Since 1989, Bluestone has become a leader in the New York Plaintiff’s Legal Malpractice bar, handling a wide array of plaintiff’s legal malpractice cases arising from catastrophic personal injury, contracts, patents, commercial litigation, securities, matrimonial and custody issues, medical malpractice, insurance, product liability, real estate, landlord-tenant, foreclosures and has defended attorneys in a limited number of legal malpractice cases.

Bluestone also took an academic role in field, publishing the New York Attorney Malpractice Report from 2002-2004.  He started the “New York Attorney Malpractice Blog” in 2004, where he has published more than 4500 entries.

Mr. Bluestone has written 38 scholarly peer-reviewed articles concerning legal malpractice, many in the Outside Counsel column of the New York Law Journal. He has appeared as an Expert witness in multiple legal malpractice litigations.

Mr. Bluestone is an adjunct professor of law at St. John’s University College of Law, teaching Legal Malpractice.  Mr. Bluestone has argued legal malpractice cases in the Second Circuit, in the New York State Court of Appeals, each of the four New York Appellate Divisions, in all four of  the U.S. District Courts of New York and in Supreme Courts all over the state.  He has also been admitted pro haec vice in the states of Connecticut, New Jersey and Florida and was formally admitted to the US District Court of Connecticut and to its Bankruptcy Court all for legal malpractice matters. He has been retained by U.S. Trustees in legal malpractice cases from Bankruptcy Courts, and has represented municipalities, insurance companies, hedge funds, communications companies and international manufacturing firms. Mr. Bluestone regularly lectures in CLEs on legal malpractice.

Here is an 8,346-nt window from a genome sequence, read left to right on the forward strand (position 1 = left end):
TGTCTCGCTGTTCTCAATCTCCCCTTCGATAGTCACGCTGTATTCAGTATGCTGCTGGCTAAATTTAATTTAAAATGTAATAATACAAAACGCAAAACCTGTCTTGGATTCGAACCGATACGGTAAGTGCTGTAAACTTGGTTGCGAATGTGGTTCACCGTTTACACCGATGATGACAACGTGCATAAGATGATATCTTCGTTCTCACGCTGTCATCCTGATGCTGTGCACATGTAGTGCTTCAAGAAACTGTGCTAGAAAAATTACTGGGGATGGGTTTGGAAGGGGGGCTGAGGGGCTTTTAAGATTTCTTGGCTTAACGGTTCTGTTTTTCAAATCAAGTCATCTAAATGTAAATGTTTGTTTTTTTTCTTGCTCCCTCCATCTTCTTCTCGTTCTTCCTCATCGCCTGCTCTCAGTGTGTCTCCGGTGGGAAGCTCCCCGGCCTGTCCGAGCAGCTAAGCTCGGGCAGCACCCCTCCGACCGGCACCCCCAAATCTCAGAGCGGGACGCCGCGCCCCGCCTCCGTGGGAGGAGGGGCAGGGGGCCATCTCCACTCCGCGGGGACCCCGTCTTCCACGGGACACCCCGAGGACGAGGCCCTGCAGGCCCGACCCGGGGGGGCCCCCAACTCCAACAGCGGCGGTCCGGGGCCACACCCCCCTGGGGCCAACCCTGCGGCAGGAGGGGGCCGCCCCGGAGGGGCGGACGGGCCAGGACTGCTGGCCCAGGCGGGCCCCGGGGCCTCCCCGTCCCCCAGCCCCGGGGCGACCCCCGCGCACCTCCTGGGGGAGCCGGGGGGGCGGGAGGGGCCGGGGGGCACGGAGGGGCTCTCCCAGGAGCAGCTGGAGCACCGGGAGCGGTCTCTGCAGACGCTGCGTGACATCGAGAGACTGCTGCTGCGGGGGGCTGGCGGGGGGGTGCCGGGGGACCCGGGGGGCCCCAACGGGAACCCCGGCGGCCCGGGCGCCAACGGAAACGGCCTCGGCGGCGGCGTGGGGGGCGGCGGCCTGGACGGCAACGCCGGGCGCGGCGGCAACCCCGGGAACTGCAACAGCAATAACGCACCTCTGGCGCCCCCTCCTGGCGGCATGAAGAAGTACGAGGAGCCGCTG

Based upon his professional experience Bluestone was named a Diplomate and was Board Certified by the American Board of Professional Liability Attorneys in 2008 in Legal Malpractice. He remains Board Certified.  He was admitted to The Best Lawyers in America from 2012-2019.  He has been featured in Who’s Who in Law since 1993.

In the last years, Mr. Bluestone has been featured for two particularly noteworthy legal malpractice cases.  The first was a settlement of an $11.9 million dollar default legal malpractice case of Yeo v. Kasowitz, Benson, Torres & Friedman which was reported in the NYLJ on August 15, 2016. Most recently, Mr. Bluestone obtained a rare plaintiff’s verdict in a legal malpractice case on behalf of the City of White Plains v. Joseph Maria, reported in the NYLJ on February 14, 2017. It was the sole legal malpractice jury verdict in the State of New York for 2017.

Bluestone has been at the forefront of the development of legal malpractice principles and has contributed case law decisions, writing and lecturing which have been recognized by his peers.  He is regularly mentioned in academic writing, and his past cases are often cited in current legal malpractice decisions. He is recognized for his ample writings on Judiciary Law § 487, a 850 year old statute deriving from England which relates to attorney deceit.